Last Monday night at Aviation High School in Long Island City, nearly 200 people showed up to learn more about the progress of the city’s proposal to build a new mixed-use community over a 180-acre railyard in western Queens.
Organized by the city’s Economic Development Corporation (EDC), the event featured poster boards and stations detailing the timeline, early concepts and feedback about the project.
Halfway through the evening, however, some 60 protesters from local community groups held court in the middle of the cafeteria. They stated their skepticism to the EDC’s public process, which they deemed “fake.”
The groups then hosted their own “teach-in” on the spot, calling for the dismantling of EDC and demanding “community-driven planning.”
“Instead of building new luxury towers for the rich, we should be investing in the communities that already exist. There are enough luxury towers in Long Island City,” said Jenny Dubnau, an organizer with the Justice For All Coalition. “Development and funding projects in Queens should be wholly democratic and community-led.”
Patricia Chou, an organizer with Queens Neighborhoods United (QNU), said EDC should not be “dumping billions” into luxury developments while NYCHA needs billions of dollars or maintenance and repairs.
“We need good, truly affordable housing for all and an end to homelessness,” Chou said. “Invest billions to solve these problems, not hyper-gentrify our neighborhoods.”
The public meeting is part of the EDC’s 18-month master planning process, which started last May and is expected to wrap up this winter.
The process is guided by a steering committee, made up of community leaders and planning experts, and led by Long Island City Partnership’s Elizabeth Lusskin and YMCA of Greater New York’s Sharon Greenberger.
An earlier feasibility study, which studied the engineering and technical possibilities of building on top of the railyard, found that 80 to 85 percent of the site could be capped for development.
At the meeting last week, Vishaan Chakrabarti, founder of the Practice for Architecture and Urbanism (PAU), a consultant in the project, delivered updates on the master planning process.
He said to date, EDC and its consultants have conducted 75 interviews and hosted four workshops, five steering committee meetings and three public meetings. What they learned from those sessions is that residents have three main concerns: affordable housing, transportation and open space.
“We think Sunnyside Yard has the opportunity to address all three,” he said.
Chakrabarti also presented an early look at what the new neighborhood could look like. Deck heights could go as high as five or six stories, which he explained was because the railyard needs clearance to keep its operation running.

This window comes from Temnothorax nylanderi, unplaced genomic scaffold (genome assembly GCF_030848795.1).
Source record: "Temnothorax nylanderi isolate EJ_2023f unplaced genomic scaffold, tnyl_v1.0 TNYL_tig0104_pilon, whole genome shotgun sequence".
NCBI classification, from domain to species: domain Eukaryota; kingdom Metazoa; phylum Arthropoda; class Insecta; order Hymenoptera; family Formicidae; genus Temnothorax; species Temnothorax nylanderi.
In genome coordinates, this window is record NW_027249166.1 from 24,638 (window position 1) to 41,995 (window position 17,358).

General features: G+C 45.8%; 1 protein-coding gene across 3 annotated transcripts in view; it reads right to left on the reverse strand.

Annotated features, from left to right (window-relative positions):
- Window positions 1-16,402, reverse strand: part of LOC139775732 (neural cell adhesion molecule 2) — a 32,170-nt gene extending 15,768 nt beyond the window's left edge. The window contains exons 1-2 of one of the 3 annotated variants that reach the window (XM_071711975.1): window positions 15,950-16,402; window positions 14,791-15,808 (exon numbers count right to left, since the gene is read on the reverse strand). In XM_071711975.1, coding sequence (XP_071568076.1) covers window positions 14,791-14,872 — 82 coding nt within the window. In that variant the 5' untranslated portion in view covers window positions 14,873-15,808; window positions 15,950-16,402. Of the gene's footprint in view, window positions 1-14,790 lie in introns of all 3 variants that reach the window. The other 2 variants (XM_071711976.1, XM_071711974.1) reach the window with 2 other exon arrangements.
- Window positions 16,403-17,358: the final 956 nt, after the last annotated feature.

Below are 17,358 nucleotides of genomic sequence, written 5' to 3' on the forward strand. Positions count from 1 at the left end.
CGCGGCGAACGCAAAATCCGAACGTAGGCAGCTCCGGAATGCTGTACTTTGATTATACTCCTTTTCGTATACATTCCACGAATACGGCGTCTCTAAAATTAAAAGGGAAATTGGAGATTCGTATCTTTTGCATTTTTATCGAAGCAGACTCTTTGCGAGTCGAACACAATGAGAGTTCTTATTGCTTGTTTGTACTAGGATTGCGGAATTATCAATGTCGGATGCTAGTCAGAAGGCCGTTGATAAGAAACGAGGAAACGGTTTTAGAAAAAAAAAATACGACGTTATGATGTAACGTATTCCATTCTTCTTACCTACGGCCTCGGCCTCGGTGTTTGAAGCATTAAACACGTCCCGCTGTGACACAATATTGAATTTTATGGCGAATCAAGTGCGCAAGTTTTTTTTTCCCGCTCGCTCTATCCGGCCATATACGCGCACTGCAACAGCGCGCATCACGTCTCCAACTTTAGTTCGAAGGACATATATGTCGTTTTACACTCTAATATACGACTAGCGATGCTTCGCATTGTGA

A stairway and elevator would provide access to the deck, which would have a street grid layout and a possible greenway running from Northern Boulevard to Skillman Avenue.
Most of the site would have mid-density residential buildings, which Chakrabarti defined as eight to 15 stories high. Toward the edges of the site, the buildings would be lower.
The early concepts also show several open space additions, like a new park near Long Island City or an expansion of Lou Lodati Park in Sunnyside.
Public infrastructure, like schools, libraries and museums, could be located along the green space network. There would also be potential for an industrial and retail corridor, Chakrabarti said.
Finally, there is potential that a Long Island Railroad station opens up on site, which would make it a regional transit hub as well.
After the presentation, residents voiced concerns about noise and air pollution, shadows from the decking and market-rate units that would be unaffordable to the neighborhood.
Adam Grossman Meagher, senior vice president at EDC and the new director of Sunnyside Yard, said the city envisions the housing component to be “primarily about working and middle-class housing.”
“We believe working-class and middle-class housing has to be integral to this plan,” he said. “That is really what makes Queens what it is, that’s what keeps it diverse generation after generation.”
Meagher also defended the project against negative comparison to Hudson Yards, which has been derided by critics as a “playground” for the rich.
The only similarity is that they’re both railyards, he said. Meagher noted that western Queens and the west side of Manhattan are “completely different places with completely different contexts.”
Whereas Hudson Yards was built as a way to replace the millions of square feet of office space lost downtown, Sunnyside Yard is being proposed as a mixed-use “working and middle-class neighborhood” with the possibility for more transit infrastructure.
“That’s what we’re primarily concerned with,” Meagher said.